Residents of the Australian state of New South Wales may soon be able to verify their identity online from anywhere for government services in an upcoming pilot.
“Photo verification will enable millions of customers to conduct government transactions anywhere, anytime or authenticate using a photo verification login,” said Damon Rees, CEO of Service NSW.
“This will provide customers with greater accessibility to government services, particularly customers with disabilities, time-poor customers and those in rural or regional areas, who are unable or find it difficult to travel to NSW service centres.
The upcoming identity verification service comes months after NSW asked providers to provide two new digital identity systems: one to provide proof of digital identity and one for identity sharing digital.
The technology, which is expected to be integrated into the Service NSW app, will work by matching a photo a user takes of themselves with a reference photo, such as a driving licence. The photo verification software then reads the geometry of the user’s face to decide if the verification is successful. Once the images are successfully matched, the selfie and all verification data would then be “instantly and securely destroyed”.
Rees confirmed that Service NSW will not retain or permanently store any facial images of users who choose to use the service. Instead, only the government agency that originally collected a user’s personal information when issuing identity documents will hold the data, he said.
The upcoming identity verification pilot service will also be available on an opt-in basis and users will be required to provide ongoing consent, meaning they can opt out at any time.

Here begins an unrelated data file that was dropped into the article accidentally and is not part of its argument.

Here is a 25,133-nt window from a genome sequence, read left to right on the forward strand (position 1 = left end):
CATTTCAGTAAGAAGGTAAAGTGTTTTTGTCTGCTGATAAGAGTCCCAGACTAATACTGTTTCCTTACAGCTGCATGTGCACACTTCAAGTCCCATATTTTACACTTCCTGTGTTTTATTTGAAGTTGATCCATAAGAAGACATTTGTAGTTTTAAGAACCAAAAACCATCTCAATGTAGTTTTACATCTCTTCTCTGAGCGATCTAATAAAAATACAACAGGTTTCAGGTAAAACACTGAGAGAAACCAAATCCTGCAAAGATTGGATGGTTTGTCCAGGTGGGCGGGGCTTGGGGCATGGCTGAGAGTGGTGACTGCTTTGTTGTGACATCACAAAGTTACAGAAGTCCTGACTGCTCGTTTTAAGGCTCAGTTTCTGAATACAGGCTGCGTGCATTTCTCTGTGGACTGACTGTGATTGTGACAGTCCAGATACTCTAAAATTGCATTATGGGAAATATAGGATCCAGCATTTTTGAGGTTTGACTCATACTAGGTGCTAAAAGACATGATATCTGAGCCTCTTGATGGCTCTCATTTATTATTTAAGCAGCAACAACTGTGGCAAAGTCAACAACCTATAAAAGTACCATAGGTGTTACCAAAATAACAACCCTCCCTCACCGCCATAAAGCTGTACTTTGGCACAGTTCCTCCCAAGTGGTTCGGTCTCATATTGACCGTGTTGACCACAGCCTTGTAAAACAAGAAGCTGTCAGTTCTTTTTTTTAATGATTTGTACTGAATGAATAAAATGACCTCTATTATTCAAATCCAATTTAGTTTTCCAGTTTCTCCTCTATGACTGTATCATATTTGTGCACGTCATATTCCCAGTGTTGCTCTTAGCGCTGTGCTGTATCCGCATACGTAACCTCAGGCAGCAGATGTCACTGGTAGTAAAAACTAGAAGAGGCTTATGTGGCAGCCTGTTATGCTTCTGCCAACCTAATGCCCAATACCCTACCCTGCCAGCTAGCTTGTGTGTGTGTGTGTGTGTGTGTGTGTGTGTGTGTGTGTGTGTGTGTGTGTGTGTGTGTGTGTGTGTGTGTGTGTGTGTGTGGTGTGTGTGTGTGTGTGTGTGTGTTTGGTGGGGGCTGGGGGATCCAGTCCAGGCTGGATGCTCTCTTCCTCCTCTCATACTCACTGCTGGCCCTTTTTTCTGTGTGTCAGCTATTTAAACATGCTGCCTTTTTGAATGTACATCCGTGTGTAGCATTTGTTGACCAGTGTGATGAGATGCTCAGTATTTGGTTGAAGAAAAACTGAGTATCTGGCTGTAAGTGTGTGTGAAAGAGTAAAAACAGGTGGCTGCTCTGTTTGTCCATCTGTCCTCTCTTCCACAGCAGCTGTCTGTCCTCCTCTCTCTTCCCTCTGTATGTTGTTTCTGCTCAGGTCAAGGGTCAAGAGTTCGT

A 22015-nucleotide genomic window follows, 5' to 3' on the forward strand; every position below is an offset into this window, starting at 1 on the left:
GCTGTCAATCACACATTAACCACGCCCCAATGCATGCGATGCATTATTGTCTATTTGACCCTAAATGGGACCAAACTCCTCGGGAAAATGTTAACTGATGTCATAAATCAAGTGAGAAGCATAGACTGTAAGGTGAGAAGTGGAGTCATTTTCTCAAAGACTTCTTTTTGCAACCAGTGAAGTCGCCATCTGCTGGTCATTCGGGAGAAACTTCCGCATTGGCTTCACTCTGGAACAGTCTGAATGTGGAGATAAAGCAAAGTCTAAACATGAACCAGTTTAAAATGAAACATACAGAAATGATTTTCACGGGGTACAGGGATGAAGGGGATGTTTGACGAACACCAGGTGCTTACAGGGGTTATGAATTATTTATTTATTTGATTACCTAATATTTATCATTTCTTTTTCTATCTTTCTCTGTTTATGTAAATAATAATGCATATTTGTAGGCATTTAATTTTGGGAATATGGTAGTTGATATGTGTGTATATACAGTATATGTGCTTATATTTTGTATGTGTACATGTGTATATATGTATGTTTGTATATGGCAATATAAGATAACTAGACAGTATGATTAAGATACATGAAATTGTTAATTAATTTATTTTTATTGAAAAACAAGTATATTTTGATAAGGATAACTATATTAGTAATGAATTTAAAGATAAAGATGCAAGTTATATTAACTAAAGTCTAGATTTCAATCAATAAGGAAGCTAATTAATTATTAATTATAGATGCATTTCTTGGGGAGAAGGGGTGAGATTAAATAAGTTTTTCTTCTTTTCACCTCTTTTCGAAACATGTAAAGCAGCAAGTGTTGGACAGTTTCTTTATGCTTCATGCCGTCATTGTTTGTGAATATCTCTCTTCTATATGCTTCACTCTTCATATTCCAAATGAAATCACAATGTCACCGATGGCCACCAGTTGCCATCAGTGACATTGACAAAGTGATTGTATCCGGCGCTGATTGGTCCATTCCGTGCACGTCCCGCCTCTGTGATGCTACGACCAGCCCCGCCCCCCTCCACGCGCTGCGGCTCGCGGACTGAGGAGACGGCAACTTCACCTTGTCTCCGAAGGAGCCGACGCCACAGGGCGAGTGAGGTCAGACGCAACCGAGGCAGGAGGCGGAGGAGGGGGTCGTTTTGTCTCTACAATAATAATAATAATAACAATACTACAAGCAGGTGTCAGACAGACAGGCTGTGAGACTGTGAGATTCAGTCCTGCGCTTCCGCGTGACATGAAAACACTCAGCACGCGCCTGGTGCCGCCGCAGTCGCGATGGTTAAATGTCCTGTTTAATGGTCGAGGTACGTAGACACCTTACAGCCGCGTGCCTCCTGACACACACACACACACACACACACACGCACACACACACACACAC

The announcement follows the state government’s rollout of a service allowing drivers to register their vehicles digitally. According to the Minister of Customer Service and Digital Government, Victor Dominello, digital vehicle registration was developed because approximately 16% of registrations in the state were not renewed in time due to damaged and misplaced documents. .
Going digital has been high on the state agenda, with the New South Wales government announcing in November that it had started work on a new whole-of-government approach to digital identity. This new direction aims to give customers the ability to use digital credentials for various licenses, certifications, qualifications, and eligibility documents.
“The new digital services will be faster, more convenient and less expensive to use than paper or physical alternatives and will be less prone to tampering, misplacement or theft than physical documents,” Dominello said at the time. .
Updated at 10:00 AEST, April 7, 2022: Updated story to reflect that the pilot has not started at the time of writing.